Consumer Reports released results of tests conducted on pork products that raise questions on the use of a compound called ractopamine – a feed additive that enhances growth in certain food animals.
Best Food Facts talked with Dr. Donald Beermann, director of the Institutional Animal Care Program and Research Compliance at the University of Nebraska-Lincoln, to find out whether we should avoid pork.
When the National Pig Association of the United Kingdom sent out a press release warning of a worldwide pork and bacon shortages (porkpocolypse) in an effort to prepare consumers in the UK for higher pork prices, the story spread quickly on social media in the U.S. prompting dramatic media reports of an impending bacon shortage.
Recently, a Best Food Facts reader asked us to review an article that said eating eggs is just as bad for your arteries as smoking, wondering if this is true. Considering that, on average, the American consumer eats 248 eggs each year, we thought this was a very good question.
Does cooking grass-fed meat destroy fatty acids?
Many of us see grass-fed and grain-fed labels when shopping for beef. We’ve looked at the differences between grass-fed and grain-fed, and asked experts what’s more healthy, but recently we received another question about the topic from one of our readers.
Celebrate National Lasagna Day with one of these dishes - classic lasagna, eggplant parmesan lasagna, vegetarian lasagna, apple dessert.
A national study is taking a thorough look at the well-being of not only the birds housed on these farms, but also the people who care for them.
People might be questioning the safety of eating chicken in light of news reports claiming a link between the E. coli that causes human urinary tract infections and E. coli that could be found on chicken products. Dr. Randall Singer, DVM, Ph.D., associate professor of epidemiology at the University of Minnesota’s Department of Veterinary and Biomedical Sciences.
When you're shopping for eggs, do you look at the labels and wonder about the welfare of the hens? For example, The Mother Fitness blog examined the differences, while One Mom's World toured a modern egg farm. In thinking about the chickens who lay those eggs, which housing system does the best job of caring for the chickens?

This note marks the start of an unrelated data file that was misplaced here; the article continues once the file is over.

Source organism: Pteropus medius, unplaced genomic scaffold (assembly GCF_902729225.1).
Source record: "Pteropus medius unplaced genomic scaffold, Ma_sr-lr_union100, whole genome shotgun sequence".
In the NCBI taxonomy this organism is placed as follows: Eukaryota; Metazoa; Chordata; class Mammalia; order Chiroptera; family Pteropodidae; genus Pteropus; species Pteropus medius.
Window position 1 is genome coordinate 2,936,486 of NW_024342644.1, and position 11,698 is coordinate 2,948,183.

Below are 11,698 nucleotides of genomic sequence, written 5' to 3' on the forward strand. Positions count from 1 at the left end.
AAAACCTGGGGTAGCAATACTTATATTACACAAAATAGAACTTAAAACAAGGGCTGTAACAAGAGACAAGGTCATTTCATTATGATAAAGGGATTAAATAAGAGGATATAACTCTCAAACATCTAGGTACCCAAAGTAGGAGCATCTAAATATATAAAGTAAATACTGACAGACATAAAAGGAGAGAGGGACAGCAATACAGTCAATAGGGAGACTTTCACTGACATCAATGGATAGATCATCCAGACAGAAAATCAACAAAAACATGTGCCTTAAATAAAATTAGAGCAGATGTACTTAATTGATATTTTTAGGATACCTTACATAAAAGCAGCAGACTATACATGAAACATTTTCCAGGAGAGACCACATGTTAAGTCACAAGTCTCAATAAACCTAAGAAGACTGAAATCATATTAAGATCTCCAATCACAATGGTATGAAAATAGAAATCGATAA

The Best Food Facts post about hormones is one of the most visited pages on our site. It seems many readers want more information on the topic. Our experts have answered Are hormones in my milk and meat making my kids bigger? and What could be causing early puberty in girls?
We talked to Dr. Hongwei Xin regarding the environmental impacts of different types and sizes of farms. He said that it's all about managing the manure - no matter the system.
Food made from genetically-modified organisms (GMOs) is a top-of-mind issue for some consumers, and the subject has been the focus of television programs like The Doctors, which recently featured a segment on GMOs and GMO labeling. We asked Dr. Patrick Byrne, professor of plant breeding and genetics at Colorado State University, to provide his opinion on the subject of labeling genetically modified foods.
Recently, Best Food Facts received a question from Maddee asking, "What is the hormone level (estrogen) in beef compared to that of other animal protein products? With that, how does an animal that has been implanted with synthetic hormones (estrogen) excrete those hormones?”
To answer Maddee's question, Best Food Facts contacted Dr. Ann Macrina from Penn State.
Lean finely textured beef, also known as "pink slime," has made headlines around the world. From Jamie Oliver's YouTube video to stories from ABC News, you've probably heard all sides of the story by now. Many grocery stores have stopped selling ground beef that also contains lean finely textured beef. And schools can opt-out of receiving it, too.